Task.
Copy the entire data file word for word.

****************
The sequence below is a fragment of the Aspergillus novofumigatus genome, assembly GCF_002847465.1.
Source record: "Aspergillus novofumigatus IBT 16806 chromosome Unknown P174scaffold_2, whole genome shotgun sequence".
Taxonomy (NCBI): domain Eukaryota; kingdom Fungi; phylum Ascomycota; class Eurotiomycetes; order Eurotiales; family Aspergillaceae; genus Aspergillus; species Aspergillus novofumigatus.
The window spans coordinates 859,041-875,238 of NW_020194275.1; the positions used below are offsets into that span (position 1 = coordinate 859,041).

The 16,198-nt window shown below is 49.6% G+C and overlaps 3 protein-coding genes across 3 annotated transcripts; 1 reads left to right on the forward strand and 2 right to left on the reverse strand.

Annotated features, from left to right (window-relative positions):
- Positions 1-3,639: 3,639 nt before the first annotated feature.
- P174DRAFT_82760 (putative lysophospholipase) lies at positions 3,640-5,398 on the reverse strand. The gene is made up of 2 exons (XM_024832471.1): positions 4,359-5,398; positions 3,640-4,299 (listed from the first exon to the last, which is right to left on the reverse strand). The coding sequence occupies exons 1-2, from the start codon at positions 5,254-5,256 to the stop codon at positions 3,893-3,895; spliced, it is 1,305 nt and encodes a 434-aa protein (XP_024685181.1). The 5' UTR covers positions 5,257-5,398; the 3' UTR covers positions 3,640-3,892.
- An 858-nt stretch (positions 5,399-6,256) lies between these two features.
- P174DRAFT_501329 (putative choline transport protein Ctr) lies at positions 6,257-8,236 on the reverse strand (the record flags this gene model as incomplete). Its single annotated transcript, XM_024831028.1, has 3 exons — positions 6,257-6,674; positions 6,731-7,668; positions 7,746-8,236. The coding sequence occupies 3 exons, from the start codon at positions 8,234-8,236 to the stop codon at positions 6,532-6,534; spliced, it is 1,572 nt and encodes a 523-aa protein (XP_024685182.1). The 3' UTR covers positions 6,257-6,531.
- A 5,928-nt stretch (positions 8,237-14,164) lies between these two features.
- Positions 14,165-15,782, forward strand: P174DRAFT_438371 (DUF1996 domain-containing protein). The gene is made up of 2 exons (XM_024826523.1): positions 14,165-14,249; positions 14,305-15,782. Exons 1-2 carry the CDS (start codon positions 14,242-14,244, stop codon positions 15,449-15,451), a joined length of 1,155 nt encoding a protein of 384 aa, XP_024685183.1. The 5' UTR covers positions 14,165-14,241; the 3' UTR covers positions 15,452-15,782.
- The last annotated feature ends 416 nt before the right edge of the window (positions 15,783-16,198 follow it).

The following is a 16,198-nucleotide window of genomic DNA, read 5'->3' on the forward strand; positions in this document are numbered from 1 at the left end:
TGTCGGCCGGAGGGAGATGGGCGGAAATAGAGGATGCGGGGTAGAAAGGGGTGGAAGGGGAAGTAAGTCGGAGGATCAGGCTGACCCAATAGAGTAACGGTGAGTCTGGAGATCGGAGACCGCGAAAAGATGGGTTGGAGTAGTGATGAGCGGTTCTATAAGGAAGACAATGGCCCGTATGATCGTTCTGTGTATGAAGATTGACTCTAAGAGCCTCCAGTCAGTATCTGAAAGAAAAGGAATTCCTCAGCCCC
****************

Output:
The sequence below is a fragment of the Aspergillus novofumigatus genome, assembly GCF_002847465.1.
Source record: "Aspergillus novofumigatus IBT 16806 chromosome Unknown P174scaffold_2, whole genome shotgun sequence".
Taxonomy (NCBI): domain Eukaryota; kingdom Fungi; phylum Ascomycota; class Eurotiomycetes; order Eurotiales; family Aspergillaceae; genus Aspergillus; species Aspergillus novofumigatus.
The window spans coordinates 859,041-875,238 of NW_020194275.1; the positions used below are offsets into that span (position 1 = coordinate 859,041).

The 16,198-nt window shown below is 49.6% G+C and overlaps 3 protein-coding genes across 3 annotated transcripts; 1 reads left to right on the forward strand and 2 right to left on the reverse strand.

Annotated features, from left to right (window-relative positions):
- Positions 1-3,639: 3,639 nt before the first annotated feature.
- P174DRAFT_82760 (putative lysophospholipase) lies at positions 3,640-5,398 on the reverse strand. The gene is made up of 2 exons (XM_024832471.1): positions 4,359-5,398; positions 3,640-4,299 (listed from the first exon to the last, which is right to left on the reverse strand). The coding sequence occupies exons 1-2, from the start codon at positions 5,254-5,256 to the stop codon at positions 3,893-3,895; spliced, it is 1,305 nt and encodes a 434-aa protein (XP_024685181.1). The 5' UTR covers positions 5,257-5,398; the 3' UTR covers positions 3,640-3,892.
- An 858-nt stretch (positions 5,399-6,256) lies between these two features.
- P174DRAFT_501329 (putative choline transport protein Ctr) lies at positions 6,257-8,236 on the reverse strand (the record flags this gene model as incomplete). Its single annotated transcript, XM_024831028.1, has 3 exons — positions 6,257-6,674; positions 6,731-7,668; positions 7,746-8,236. The coding sequence occupies 3 exons, from the start codon at positions 8,234-8,236 to the stop codon at positions 6,532-6,534; spliced, it is 1,572 nt and encodes a 523-aa protein (XP_024685182.1). The 3' UTR covers positions 6,257-6,531.
- A 5,928-nt stretch (positions 8,237-14,164) lies between these two features.
- Positions 14,165-15,782, forward strand: P174DRAFT_438371 (DUF1996 domain-containing protein). The gene is made up of 2 exons (XM_024826523.1): positions 14,165-14,249; positions 14,305-15,782. Exons 1-2 carry the CDS (start codon positions 14,242-14,244, stop codon positions 15,449-15,451), a joined length of 1,155 nt encoding a protein of 384 aa, XP_024685183.1. The 5' UTR covers positions 14,165-14,241; the 3' UTR covers positions 15,452-15,782.
- The last annotated feature ends 416 nt before the right edge of the window (positions 15,783-16,198 follow it).

The following is a 16,198-nucleotide window of genomic DNA, read 5'->3' on the forward strand; positions in this document are numbered from 1 at the left end:
TGTCGGCCGGAGGGAGATGGGCGGAAATAGAGGATGCGGGGTAGAAAGGGGTGGAAGGGGAAGTAAGTCGGAGGATCAGGCTGACCCAATAGAGTAACGGTGAGTCTGGAGATCGGAGACCGCGAAAAGATGGGTTGGAGTAGTGATGAGCGGTTCTATAAGGAAGACAATGGCCCGTATGATCGTTCTGTGTATGAAGATTGACTCTAAGAGCCTCCAGTCAGTATCTGAAAGAAAAGGAATTCCTCAGCCCC